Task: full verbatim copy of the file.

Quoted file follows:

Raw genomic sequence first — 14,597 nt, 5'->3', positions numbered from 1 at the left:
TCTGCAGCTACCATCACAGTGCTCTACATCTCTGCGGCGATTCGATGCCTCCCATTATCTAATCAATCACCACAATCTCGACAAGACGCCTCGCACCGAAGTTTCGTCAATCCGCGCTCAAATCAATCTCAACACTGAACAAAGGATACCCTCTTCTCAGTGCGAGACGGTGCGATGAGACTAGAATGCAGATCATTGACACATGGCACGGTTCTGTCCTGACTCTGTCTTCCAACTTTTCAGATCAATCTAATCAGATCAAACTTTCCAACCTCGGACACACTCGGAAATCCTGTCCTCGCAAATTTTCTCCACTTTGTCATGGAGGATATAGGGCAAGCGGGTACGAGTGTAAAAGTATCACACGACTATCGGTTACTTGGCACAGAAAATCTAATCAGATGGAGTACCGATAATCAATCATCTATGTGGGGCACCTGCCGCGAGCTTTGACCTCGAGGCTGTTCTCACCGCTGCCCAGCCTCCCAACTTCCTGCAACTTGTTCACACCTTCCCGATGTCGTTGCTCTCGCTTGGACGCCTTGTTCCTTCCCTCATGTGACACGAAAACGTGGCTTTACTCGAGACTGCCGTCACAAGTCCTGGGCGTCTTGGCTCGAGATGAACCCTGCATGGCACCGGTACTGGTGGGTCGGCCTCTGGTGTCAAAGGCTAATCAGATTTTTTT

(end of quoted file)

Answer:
Raw genomic sequence first — 14,597 nt, 5'->3', positions numbered from 1 at the left:
TCTGCAGCTACCATCACAGTGCTCTACATCTCTGCGGCGATTCGATGCCTCCCATTATCTAATCAATCACCACAATCTCGACAAGACGCCTCGCACCGAAGTTTCGTCAATCCGCGCTCAAATCAATCTCAACACTGAACAAAGGATACCCTCTTCTCAGTGCGAGACGGTGCGATGAGACTAGAATGCAGATCATTGACACATGGCACGGTTCTGTCCTGACTCTGTCTTCCAACTTTTCAGATCAATCTAATCAGATCAAACTTTCCAACCTCGGACACACTCGGAAATCCTGTCCTCGCAAATTTTCTCCACTTTGTCATGGAGGATATAGGGCAAGCGGGTACGAGTGTAAAAGTATCACACGACTATCGGTTACTTGGCACAGAAAATCTAATCAGATGGAGTACCGATAATCAATCATCTATGTGGGGCACCTGCCGCGAGCTTTGACCTCGAGGCTGTTCTCACCGCTGCCCAGCCTCCCAACTTCCTGCAACTTGTTCACACCTTCCCGATGTCGTTGCTCTCGCTTGGACGCCTTGTTCCTTCCCTCATGTGACACGAAAACGTGGCTTTACTCGAGACTGCCGTCACAAGTCCTGGGCGTCTTGGCTCGAGATGAACCCTGCATGGCACCGGTACTGGTGGGTCGGCCTCTGGTGTCAAAGGCTAATCAGATTTTTTT